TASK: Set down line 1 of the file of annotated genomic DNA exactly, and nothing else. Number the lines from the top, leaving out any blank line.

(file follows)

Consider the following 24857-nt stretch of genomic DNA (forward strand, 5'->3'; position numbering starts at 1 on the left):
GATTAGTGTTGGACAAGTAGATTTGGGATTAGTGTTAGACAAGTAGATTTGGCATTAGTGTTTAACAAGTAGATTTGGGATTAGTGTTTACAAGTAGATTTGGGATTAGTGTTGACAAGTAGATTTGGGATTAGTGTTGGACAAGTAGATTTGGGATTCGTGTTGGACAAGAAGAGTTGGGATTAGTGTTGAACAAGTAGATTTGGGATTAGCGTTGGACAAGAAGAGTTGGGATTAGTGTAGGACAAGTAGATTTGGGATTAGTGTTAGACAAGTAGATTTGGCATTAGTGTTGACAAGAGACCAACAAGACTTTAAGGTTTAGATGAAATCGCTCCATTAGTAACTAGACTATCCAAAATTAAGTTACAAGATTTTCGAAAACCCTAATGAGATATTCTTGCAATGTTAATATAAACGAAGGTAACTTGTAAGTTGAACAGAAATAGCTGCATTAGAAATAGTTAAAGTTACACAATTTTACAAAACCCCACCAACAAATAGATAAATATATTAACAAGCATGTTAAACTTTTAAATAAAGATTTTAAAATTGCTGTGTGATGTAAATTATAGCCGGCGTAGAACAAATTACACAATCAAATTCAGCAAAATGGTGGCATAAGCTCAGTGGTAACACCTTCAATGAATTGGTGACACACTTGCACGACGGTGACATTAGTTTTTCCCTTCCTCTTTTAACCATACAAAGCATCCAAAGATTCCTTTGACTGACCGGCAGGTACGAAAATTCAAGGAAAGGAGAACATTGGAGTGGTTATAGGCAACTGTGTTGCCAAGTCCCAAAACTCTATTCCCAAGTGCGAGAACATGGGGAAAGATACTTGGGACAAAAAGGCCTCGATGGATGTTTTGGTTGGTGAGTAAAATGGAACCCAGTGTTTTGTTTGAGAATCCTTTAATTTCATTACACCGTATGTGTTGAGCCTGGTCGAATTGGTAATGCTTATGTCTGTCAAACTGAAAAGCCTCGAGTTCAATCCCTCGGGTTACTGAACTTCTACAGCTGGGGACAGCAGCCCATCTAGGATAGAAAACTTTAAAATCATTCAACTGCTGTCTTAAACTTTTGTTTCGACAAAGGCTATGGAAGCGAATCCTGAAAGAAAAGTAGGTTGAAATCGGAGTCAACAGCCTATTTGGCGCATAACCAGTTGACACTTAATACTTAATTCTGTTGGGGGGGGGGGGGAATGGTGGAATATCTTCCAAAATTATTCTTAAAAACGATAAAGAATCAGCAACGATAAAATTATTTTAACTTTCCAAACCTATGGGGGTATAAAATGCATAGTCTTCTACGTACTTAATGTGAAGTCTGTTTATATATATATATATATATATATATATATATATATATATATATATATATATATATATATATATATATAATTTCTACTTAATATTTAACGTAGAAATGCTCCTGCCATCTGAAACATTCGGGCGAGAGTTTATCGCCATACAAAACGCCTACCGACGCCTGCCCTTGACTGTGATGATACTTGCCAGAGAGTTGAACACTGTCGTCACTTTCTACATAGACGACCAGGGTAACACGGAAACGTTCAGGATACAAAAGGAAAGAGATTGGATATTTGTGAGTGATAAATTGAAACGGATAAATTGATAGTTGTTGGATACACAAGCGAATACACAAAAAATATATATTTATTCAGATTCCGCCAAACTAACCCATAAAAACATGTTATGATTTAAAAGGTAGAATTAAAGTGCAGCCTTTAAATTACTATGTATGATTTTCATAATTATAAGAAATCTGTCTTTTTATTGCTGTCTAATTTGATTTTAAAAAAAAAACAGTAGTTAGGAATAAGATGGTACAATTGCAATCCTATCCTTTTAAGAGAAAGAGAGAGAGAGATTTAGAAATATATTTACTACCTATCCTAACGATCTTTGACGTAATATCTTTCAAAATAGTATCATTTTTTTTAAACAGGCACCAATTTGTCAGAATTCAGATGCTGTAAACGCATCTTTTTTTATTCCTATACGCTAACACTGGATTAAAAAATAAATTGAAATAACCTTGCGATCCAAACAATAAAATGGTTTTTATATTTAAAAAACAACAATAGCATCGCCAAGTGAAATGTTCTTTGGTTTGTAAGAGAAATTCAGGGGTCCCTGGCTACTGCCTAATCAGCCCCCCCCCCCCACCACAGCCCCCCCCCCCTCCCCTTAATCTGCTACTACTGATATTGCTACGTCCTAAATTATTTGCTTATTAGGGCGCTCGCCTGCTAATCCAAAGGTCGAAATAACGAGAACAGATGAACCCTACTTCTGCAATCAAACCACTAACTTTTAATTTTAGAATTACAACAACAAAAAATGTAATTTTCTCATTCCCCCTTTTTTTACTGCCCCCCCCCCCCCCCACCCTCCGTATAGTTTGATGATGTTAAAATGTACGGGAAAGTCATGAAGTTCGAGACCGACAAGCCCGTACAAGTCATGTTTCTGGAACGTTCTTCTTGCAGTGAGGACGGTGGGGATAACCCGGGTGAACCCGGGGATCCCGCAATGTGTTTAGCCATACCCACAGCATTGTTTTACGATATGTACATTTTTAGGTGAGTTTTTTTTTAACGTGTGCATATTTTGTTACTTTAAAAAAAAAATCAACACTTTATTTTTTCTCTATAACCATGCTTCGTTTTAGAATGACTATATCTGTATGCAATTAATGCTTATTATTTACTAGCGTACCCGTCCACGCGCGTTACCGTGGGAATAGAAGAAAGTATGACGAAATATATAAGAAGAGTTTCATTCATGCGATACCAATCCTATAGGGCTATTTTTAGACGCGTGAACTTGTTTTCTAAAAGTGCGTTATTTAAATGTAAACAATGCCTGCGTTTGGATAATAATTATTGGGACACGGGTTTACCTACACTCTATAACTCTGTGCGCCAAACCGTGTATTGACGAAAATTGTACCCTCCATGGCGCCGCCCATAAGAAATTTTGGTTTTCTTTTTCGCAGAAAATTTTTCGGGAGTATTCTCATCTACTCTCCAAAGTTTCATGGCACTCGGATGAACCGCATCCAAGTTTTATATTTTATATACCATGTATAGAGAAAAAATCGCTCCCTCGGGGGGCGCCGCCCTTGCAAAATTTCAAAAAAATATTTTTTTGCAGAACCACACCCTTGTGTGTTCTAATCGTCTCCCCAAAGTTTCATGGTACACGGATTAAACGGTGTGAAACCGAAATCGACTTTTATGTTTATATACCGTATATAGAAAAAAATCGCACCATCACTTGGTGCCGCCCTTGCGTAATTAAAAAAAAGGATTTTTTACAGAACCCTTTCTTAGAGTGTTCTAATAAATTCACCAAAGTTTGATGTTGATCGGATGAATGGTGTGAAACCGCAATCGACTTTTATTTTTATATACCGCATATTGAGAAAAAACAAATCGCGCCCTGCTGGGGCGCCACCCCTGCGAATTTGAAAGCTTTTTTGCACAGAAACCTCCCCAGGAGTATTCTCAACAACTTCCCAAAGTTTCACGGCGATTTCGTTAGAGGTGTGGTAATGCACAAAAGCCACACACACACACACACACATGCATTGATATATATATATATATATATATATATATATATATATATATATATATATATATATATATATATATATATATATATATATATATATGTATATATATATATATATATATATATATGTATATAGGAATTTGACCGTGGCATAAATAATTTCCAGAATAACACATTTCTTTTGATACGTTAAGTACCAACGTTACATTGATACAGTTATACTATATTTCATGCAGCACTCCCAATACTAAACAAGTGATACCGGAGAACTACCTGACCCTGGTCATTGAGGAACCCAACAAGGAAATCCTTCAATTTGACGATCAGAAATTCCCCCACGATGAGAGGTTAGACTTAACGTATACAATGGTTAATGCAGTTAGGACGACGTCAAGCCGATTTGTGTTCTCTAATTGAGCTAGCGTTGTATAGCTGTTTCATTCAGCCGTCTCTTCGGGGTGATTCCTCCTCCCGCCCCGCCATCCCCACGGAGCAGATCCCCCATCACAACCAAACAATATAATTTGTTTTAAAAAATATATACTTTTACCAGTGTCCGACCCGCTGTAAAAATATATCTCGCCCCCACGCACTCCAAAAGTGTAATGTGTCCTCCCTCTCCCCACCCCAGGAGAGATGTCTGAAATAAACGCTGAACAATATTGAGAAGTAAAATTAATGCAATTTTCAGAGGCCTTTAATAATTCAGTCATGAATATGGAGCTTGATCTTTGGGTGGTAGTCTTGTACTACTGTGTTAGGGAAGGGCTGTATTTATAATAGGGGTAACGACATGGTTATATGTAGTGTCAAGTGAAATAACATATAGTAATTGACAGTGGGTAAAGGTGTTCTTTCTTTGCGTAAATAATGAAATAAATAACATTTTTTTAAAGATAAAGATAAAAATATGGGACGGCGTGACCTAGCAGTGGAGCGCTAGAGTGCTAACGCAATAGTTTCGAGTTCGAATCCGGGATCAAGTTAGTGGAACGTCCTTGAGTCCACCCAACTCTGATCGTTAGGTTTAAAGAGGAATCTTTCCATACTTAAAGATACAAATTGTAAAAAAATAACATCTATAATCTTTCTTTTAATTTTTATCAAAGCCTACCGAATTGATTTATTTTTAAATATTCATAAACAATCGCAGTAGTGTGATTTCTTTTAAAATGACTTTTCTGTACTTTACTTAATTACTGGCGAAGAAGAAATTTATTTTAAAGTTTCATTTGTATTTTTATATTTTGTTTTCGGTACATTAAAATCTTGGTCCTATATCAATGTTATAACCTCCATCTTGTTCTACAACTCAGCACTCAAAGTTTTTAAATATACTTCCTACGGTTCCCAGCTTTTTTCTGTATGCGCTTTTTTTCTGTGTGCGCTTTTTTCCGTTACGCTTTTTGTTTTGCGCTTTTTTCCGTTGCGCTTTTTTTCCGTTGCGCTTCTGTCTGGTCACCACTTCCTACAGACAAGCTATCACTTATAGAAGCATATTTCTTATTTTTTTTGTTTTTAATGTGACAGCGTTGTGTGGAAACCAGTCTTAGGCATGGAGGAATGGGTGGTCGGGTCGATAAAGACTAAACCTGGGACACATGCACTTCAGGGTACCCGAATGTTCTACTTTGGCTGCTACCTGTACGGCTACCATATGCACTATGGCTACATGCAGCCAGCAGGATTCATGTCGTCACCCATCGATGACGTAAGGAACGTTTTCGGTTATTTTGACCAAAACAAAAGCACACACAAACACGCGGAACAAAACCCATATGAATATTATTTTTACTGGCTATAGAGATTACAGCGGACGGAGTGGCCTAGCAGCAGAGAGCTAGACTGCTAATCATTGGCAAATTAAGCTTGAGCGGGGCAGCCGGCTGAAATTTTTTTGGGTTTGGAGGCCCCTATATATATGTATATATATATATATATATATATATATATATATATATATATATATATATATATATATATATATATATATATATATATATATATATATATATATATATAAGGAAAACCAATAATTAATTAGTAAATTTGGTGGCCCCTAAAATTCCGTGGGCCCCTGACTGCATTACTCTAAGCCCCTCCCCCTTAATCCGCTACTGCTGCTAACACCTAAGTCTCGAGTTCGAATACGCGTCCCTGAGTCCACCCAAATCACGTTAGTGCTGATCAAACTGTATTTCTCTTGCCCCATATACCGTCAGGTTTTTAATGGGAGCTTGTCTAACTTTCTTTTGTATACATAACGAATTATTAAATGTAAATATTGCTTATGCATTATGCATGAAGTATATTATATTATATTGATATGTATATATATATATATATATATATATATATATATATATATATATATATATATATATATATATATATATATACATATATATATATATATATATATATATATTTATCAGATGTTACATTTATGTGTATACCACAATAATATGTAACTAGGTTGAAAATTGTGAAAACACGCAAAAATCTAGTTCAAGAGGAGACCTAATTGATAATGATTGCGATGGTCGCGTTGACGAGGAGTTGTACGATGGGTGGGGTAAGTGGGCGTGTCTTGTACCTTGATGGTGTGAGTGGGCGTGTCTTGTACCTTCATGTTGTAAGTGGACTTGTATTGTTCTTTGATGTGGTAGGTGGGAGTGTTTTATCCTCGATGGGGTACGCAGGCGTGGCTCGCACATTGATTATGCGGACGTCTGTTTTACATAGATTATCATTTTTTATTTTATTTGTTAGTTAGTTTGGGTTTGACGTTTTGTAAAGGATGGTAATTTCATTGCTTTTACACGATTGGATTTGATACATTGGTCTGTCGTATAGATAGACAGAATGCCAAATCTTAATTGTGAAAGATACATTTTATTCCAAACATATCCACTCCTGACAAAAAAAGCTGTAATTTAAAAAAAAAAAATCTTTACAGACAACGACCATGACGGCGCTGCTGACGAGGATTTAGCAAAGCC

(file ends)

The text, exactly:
Consider the following 24857-nt stretch of genomic DNA (forward strand, 5'->3'; position numbering starts at 1 on the left):